What is risk premium?

If you’re thinking of making an investment in any asset, you’ll be more than interested in working out the return you can expect. The riskier the investment, the more money you should expect back. It’s a simple logic that anyone who’s bet on a sporting event will understand. A sure thing doesn’t pay out as much as a long shot. When businesses decide to invest the financial advisors will run what’s known as a risk premium calculation. So what is risk premium and how is it worked out?
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Risk premium is the difference between the expected return on a risky investment and the same level of investment on a risk-free one. The risk premium has to be high enough to induce investors to part with their cash rather than putting it in the far safer bet.


Working it out probably isn’t your job. You wouldn’t be reading a guide about it online if you were responsible for calculating risk premium, but as an investor it’s important to know how it’s worked out. To put it into layman’s terms, the risk premium is a figure that has to exceed the expected rate of return a firm will receive from a risk-free investment, but the way it’s handled differs if you’re looking at equity or debt.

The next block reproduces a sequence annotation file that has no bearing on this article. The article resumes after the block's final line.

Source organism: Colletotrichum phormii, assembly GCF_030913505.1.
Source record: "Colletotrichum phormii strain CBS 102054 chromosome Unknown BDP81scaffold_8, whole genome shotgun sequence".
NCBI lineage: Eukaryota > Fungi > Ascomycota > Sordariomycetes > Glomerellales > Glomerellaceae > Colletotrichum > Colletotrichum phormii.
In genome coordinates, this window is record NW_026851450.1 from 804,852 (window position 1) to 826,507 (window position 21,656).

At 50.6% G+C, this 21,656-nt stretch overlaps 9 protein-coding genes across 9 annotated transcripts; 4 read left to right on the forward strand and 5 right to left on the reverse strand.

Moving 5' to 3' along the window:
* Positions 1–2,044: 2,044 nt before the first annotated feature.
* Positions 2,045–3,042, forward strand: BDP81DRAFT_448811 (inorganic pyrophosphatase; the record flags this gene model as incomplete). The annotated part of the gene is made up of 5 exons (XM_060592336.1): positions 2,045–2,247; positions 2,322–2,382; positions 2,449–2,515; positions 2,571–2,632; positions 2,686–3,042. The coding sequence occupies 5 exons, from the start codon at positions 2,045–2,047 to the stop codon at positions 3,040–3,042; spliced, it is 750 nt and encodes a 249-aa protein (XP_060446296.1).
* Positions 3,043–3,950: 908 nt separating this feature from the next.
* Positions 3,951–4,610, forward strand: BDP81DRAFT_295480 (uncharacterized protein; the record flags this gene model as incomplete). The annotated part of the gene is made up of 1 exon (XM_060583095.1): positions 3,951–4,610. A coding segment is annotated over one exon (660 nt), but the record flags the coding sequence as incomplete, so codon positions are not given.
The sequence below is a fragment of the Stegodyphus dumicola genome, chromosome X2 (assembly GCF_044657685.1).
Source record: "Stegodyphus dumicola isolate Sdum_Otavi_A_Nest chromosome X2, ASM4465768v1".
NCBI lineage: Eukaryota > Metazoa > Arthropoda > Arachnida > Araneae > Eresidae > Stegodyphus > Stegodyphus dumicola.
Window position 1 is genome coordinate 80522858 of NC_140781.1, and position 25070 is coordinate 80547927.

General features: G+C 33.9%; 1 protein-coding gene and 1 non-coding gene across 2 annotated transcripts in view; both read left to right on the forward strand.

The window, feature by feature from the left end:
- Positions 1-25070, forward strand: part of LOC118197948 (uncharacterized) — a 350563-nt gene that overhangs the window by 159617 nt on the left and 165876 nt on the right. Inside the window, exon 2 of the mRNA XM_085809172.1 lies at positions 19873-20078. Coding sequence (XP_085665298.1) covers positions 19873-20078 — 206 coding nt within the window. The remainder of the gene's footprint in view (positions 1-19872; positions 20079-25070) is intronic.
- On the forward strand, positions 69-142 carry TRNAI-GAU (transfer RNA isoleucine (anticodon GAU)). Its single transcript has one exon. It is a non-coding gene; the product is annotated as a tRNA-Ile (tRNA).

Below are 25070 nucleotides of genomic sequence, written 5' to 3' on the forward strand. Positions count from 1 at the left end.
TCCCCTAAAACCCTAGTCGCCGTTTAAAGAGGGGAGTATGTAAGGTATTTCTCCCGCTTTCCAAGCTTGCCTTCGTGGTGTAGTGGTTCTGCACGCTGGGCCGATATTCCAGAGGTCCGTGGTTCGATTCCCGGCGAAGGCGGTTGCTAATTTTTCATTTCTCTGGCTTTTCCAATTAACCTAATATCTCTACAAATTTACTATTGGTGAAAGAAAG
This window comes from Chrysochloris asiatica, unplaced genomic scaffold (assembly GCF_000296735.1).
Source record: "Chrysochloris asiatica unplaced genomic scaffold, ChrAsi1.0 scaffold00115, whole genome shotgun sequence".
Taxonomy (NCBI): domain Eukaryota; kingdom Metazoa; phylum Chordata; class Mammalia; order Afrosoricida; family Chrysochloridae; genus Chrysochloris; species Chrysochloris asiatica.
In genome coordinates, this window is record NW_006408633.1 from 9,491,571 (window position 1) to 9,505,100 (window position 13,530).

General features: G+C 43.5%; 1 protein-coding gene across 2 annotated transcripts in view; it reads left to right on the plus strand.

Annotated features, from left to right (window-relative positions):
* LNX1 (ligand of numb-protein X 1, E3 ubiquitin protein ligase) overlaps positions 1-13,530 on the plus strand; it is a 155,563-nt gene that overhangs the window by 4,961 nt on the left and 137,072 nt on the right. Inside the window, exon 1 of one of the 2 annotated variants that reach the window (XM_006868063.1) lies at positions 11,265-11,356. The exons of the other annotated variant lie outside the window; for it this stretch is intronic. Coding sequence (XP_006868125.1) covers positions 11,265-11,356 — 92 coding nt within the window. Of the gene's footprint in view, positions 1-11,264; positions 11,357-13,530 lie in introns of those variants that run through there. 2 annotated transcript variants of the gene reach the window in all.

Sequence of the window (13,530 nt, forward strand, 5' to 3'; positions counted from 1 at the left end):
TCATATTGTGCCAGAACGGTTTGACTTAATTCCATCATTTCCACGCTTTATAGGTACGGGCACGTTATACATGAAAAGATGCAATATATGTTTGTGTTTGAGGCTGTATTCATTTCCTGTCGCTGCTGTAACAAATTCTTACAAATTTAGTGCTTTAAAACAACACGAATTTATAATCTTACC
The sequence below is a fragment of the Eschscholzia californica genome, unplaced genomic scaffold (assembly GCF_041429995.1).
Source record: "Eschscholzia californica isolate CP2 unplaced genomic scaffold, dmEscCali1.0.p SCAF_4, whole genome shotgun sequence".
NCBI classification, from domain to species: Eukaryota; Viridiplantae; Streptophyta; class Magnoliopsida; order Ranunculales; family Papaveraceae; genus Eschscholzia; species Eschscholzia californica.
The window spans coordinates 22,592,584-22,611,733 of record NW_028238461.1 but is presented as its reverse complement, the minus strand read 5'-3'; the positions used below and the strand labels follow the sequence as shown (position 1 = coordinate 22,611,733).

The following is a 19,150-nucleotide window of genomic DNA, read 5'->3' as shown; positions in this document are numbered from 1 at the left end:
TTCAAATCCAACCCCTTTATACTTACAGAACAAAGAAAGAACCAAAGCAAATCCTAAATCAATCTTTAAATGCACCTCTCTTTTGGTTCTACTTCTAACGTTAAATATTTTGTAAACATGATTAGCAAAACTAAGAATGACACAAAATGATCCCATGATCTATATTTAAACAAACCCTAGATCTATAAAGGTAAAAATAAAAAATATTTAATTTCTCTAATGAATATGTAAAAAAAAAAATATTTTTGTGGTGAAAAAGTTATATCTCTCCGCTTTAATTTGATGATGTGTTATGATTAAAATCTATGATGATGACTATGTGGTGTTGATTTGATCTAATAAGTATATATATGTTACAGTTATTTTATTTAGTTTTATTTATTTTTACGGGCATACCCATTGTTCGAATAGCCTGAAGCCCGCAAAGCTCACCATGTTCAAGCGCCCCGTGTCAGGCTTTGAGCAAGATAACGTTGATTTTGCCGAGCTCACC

In the stock market, the expected return on a company’s stock is used as the basis of the risk premium calculation. This is sometimes also called the equity premium to differentiate it from other forms of risk premium. The differentiation is required because unlike most assets, no one really knows what stock will be worth over a given period of time.


The term risk premium is used to refer to credit spread when you’re dealing with debts rather than assets. That’s a mistake. Credit spread is the difference between the interest rate and the risk-free rate. As there’s always the chance that the debtors default on payment, and because interest rates change with time, the risk premium is normally less than the credit spread figure.

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